Care for your Watch
Given that each purchase is personal, as a collector. It is imperative to maintain and care of your investment. We have wide range of customers from collectors who buy watches for next generation to starting collectors who are taking their first steps to the next adventure. In either case maintaining and care of your watch is imperative.
Helping to keep your watch in its top working order with our watch care guide Do’s and Don’ts of Fine Watch Use.
Mechanical watches are not only by and large more expensive and complex than quartz, they also require a little more care as all mechanical marvels. Usually all movements need some level of servicing from time to time to make sure it is performing at manufacture recommended level. This is an example of our routine service includes the following (Please note factory service will include more steps):
- Complete disassembly of the watch. completely disassembled, cleaned, oiled, and timed.
- Clean all moving parts with specialized cleaning solvents.
- Proper lubrication with only the highest-grade lubricants and oils during the reassembly process.
- Thorough testing of accuracy. Your watch is tested to our exacting standards of 24 to 72 hours to assure accuracy, water resistance, and proper operation of all functionality. (Overhaul – Lubricants, Gaskets, Sealing, Regulation, MISC testing)
- The was inside case is marked and dated by the service man.
Please note: Not all the steps above are available for our vintage watches, given different parts or needs (unless it is factory serviced). This is for our newer serviced watches. Most of our timepieces run on manual winding or automatic movements, which are not as accurate as modern quartz. None of our timepieces are guaranteed water resistant. Customary care is always necessary. The information about water resistance will be in the description, since our vintage watches will not meet water resistance levels and we do not recommend watches to be used for water activity, unless it has been tested prior to use. Here are some tips for dealing with these mechanical beauties for new watch owners and reminders for the old hands.
Setting Time: Please pull crowns gently when setting time/date. Do not force it out! Turning wheels in one direction whenever possible to set time in clockwise motion only. Try not to set vintage watches counter (reverse) clockwise unless it is for setting date. Please note some watches have screw down crown, especially on sport and diving watches. Which requires unscrewing of the crown first prior to setting. Also, some watch might appear to have two crowns on one side, please do not pull on them till you figure out which is for time setting and which is the other function like alarm or inner bezel. The crown that is winding the watch will be the used for setting the time.
Screw that crown down (and those pushers)!
Always check and double-check to ensure a watch fitted with a screwed-down crown is closed tightly. Screwed-down pushers for a chronograph—or any other functions—deserve the same attention. This one oversight has cost quite a few owners their watches. If a screwed-down crown is not secured, water will likely get into the case and start oxidizing the metal. In time, the problem can destroy the watch.
Date changes: "quick set": Allows the pulling or pushing of crown to change day or date, some allow one to click out [first position] and turn crown to set. Some have to be turned hour hands for 24 hours to advance one day. Do not change the date manually (via the crown or pusher) on any mechanical watch—whether manual wind or automatic—when the time indicated on the dial reads between 10 and 2 o’clock. Although some better watches are protected against this horological quirk, most mechanical watches with a date indicator are engaged in the process of automatically changing the date between the hours of 10 p.m. and 2 a.m. Intervening with a forced manual change while the automatic date shift is engaged can damage the movement. Of course, you can make the adjustment between 10 a.m. and 2 p.m. in most cases— but this is just not a good habit to get into. When in doubt, roll the time past 12 o’clock and look for an automatic date change before you set the time and date. The Ulysse Nardin brand is notable, among a very few others, for in- house mechanical movements immune to this effect.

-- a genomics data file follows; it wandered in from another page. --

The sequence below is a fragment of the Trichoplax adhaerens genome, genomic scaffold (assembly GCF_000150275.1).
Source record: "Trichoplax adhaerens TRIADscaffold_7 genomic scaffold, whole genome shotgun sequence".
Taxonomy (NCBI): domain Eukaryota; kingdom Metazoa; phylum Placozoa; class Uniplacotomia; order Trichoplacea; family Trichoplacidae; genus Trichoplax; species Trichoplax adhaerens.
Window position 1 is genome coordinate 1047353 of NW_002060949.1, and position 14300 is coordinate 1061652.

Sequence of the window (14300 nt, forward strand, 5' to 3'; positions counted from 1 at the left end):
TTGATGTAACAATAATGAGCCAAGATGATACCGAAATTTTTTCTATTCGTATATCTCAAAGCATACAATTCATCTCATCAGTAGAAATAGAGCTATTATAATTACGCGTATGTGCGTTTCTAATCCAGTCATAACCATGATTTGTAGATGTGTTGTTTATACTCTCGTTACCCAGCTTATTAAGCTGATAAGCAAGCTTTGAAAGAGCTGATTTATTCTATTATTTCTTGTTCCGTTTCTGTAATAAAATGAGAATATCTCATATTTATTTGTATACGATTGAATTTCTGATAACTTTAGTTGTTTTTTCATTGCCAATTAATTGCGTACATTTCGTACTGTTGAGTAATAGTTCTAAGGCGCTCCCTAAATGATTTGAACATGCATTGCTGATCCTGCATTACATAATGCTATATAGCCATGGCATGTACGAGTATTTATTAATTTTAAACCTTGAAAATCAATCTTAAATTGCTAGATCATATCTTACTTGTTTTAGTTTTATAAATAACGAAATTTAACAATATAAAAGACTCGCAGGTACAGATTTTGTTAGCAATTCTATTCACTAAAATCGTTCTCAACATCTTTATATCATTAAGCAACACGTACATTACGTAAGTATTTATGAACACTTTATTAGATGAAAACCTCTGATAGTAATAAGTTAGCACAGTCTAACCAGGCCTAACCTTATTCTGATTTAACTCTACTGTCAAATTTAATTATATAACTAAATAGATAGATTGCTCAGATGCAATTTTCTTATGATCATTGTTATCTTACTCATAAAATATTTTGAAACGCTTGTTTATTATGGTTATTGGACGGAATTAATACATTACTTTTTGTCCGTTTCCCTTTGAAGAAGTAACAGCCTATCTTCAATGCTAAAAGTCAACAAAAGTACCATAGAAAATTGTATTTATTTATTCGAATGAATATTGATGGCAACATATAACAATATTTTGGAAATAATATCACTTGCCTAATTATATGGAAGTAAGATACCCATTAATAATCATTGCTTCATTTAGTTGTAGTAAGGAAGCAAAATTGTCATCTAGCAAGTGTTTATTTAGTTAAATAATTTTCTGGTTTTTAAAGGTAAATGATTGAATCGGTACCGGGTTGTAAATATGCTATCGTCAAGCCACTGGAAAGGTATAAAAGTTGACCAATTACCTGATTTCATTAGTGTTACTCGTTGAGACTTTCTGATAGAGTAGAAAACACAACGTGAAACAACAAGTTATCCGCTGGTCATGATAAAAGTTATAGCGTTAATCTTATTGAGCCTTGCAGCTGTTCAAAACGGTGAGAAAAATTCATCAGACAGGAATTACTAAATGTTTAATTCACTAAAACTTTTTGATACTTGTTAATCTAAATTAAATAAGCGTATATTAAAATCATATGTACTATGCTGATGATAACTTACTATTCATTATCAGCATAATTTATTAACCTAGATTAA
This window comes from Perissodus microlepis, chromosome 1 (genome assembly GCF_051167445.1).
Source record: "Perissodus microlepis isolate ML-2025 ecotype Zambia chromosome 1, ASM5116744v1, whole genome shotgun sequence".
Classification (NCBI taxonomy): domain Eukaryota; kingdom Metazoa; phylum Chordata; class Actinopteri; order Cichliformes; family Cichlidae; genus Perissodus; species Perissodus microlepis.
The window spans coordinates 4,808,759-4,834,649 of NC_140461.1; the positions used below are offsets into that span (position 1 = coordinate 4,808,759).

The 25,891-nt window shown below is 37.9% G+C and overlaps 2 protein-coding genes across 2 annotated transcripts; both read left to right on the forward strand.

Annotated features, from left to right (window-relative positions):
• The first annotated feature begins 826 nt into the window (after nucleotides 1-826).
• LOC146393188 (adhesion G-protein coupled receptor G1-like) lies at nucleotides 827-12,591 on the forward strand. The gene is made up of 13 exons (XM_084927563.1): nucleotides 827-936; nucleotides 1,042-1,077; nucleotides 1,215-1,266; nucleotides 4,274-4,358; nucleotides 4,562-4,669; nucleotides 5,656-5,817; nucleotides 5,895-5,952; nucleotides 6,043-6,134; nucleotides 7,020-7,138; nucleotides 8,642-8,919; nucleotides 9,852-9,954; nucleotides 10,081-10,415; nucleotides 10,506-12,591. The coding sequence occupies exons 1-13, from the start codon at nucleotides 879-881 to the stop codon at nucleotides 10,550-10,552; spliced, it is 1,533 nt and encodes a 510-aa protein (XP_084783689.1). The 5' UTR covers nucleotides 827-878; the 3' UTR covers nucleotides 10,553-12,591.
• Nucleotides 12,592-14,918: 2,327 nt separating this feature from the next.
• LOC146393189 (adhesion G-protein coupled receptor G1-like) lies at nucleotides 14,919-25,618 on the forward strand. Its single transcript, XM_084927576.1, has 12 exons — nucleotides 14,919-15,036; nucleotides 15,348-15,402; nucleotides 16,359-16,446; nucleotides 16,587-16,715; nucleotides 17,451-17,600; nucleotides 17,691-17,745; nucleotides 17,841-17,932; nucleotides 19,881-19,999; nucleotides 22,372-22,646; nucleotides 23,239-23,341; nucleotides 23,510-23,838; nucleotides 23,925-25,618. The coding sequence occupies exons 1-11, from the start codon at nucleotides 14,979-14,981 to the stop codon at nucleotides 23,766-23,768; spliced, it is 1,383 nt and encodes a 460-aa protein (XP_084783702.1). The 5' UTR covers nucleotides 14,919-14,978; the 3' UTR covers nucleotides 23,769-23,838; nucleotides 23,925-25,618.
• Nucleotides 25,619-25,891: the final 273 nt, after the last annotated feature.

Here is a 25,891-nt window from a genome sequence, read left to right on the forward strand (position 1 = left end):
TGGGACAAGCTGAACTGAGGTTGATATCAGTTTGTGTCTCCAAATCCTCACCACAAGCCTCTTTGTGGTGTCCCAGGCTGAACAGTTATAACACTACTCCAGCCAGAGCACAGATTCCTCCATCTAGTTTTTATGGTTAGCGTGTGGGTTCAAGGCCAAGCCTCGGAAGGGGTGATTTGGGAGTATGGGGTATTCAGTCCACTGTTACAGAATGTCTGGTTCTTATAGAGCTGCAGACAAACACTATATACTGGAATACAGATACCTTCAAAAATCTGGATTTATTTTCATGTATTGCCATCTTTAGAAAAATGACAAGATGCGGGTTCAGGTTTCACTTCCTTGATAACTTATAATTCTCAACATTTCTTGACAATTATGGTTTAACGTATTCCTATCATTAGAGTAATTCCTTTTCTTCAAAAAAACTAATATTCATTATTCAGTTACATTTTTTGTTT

Valjoux 72C usage instruction
Valjoux 88 usage instruction
Working and setting the moon phase device:
Please don’t use the pushers to work the day, month and date indicators between 8 PM and 2 AM or to work the date and moon phase indicators between 10 AM and 2 PM when the automatic jumping takes place.
Automatic Winding: Full automatics must be moved up and down counting at least 30 times per double movement before wearing. do not swing, or fast start a bumper automatic. Most watches have can be manually winded before wearing.
Chronograph use: On a simple chronograph start and stop is almost always the same button. Normally located above the crown, the start/stop actuator can be pressed at will to initiate and end the interval timing. The reset button, normally below the crown, is only used for resetting the chronograph to zero, but only when the chronograph is stopped—never while engaged. Only a “flyback” chronograph allows safe resetting to zero while running. With the chronograph engaged, you simply hit the reset button and all the chronograph indicators (seconds, minutes, and hours) snap back to zero and the chronograph begins to accumulate the interval time once again. In the early days of air travel this was a valuable complication as pilots would reset their chronographs when taking on a new heading—without having to fumble about with a three-step procedure with gloved hands. Nota bene: Don’t actuate or reset your chronograph while your watch is submerged—even if you have one of those that are built for such usage, like Omega, IWC, and a few other brands. Feel free to hit the buttons before submersion and jump in and swim while they run; just don’t push anything while in the water.
Changing time backward: Don’t adjust the time on your watch in a counterclockwise direction—especially if the watch has calendar functions. A few watches can tolerate the abuse, but it’s better to avoid the possibility of damage altogether. Change the dates as needed (remembering the 10 and 2 rule above).